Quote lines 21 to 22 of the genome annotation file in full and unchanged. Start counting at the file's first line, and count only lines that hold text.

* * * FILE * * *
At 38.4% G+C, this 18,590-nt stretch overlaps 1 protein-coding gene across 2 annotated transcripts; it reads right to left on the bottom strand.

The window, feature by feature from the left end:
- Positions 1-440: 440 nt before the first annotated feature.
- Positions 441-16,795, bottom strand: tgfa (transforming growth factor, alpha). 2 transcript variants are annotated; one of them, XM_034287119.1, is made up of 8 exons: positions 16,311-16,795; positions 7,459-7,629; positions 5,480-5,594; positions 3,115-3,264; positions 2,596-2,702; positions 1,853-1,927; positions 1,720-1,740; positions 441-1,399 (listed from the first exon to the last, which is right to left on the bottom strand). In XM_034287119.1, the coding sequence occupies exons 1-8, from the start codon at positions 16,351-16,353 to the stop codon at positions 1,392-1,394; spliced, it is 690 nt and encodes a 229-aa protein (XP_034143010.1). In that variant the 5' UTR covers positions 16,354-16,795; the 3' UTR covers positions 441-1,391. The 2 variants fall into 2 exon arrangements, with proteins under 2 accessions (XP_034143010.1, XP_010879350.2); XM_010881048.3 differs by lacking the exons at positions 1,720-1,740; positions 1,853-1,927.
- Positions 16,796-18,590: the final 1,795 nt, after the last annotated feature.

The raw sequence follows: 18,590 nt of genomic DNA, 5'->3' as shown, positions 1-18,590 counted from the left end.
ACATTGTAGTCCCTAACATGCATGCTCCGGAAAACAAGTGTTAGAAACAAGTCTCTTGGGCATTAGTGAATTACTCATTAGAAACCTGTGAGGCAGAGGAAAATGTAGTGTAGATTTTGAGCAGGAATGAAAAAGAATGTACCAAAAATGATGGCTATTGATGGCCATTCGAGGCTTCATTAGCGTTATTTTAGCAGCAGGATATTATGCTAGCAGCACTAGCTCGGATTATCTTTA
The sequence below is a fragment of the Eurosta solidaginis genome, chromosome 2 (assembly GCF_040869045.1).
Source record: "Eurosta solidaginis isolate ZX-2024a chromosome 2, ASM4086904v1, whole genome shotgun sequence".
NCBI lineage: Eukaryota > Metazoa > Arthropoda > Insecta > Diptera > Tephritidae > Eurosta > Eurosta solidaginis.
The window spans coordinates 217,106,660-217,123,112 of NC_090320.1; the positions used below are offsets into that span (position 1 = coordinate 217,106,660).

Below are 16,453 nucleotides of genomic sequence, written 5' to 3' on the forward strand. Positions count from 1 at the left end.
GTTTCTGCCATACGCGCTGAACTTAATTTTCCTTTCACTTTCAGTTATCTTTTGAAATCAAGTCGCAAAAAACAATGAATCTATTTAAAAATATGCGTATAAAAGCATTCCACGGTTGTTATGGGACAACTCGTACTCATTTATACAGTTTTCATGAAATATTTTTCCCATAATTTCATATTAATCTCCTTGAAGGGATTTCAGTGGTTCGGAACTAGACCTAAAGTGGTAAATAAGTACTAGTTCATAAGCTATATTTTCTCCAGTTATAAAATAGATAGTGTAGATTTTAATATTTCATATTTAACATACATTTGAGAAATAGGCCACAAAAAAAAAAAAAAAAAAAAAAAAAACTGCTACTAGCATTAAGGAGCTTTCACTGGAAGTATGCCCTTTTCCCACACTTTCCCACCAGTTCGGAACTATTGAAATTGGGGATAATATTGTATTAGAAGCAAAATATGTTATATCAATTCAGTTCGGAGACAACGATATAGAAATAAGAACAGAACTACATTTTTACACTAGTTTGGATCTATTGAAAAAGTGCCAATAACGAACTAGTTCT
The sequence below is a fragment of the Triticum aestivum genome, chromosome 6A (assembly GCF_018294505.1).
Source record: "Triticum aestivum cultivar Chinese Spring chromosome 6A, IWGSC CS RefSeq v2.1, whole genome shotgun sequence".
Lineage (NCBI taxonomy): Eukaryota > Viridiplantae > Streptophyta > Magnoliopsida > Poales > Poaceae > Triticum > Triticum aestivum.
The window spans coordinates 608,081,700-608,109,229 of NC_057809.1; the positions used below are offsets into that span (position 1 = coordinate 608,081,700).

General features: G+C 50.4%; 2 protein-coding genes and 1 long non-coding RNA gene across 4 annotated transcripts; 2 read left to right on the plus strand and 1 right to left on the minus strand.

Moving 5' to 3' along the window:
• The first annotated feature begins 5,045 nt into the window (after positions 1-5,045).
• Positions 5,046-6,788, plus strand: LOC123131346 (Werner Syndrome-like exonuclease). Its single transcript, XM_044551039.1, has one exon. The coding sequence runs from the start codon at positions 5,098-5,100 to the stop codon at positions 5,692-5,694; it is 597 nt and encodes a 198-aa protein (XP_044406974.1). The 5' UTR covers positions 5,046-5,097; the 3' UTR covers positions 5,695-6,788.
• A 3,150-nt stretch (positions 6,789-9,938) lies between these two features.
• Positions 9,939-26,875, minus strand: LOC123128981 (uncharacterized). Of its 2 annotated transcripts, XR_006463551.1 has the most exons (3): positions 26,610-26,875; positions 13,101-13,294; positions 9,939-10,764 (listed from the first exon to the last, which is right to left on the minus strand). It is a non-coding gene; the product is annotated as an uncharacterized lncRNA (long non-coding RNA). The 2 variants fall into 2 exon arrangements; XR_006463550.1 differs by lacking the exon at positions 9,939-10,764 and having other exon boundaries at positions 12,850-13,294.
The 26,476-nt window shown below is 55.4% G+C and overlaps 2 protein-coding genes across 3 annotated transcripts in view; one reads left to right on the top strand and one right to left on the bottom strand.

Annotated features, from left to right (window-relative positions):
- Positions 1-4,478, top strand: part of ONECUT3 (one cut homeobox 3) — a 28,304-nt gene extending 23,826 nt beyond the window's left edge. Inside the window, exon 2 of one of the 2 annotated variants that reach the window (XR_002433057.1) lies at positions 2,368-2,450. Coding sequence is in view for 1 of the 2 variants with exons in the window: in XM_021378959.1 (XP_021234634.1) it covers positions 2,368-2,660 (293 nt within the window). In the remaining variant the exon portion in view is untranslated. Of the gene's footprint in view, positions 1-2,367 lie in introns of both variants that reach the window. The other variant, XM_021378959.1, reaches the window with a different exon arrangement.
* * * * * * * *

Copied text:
• Positions 5,046-6,788, plus strand: LOC123131346 (Werner Syndrome-like exonuclease). Its single transcript, XM_044551039.1, has one exon. The coding sequence runs from the start codon at positions 5,098-5,100 to the stop codon at positions 5,692-5,694; it is 597 nt and encodes a 198-aa protein (XP_044406974.1). The 5' UTR covers positions 5,046-5,097; the 3' UTR covers positions 5,695-6,788.
• A 3,150-nt stretch (positions 6,789-9,938) lies between these two features.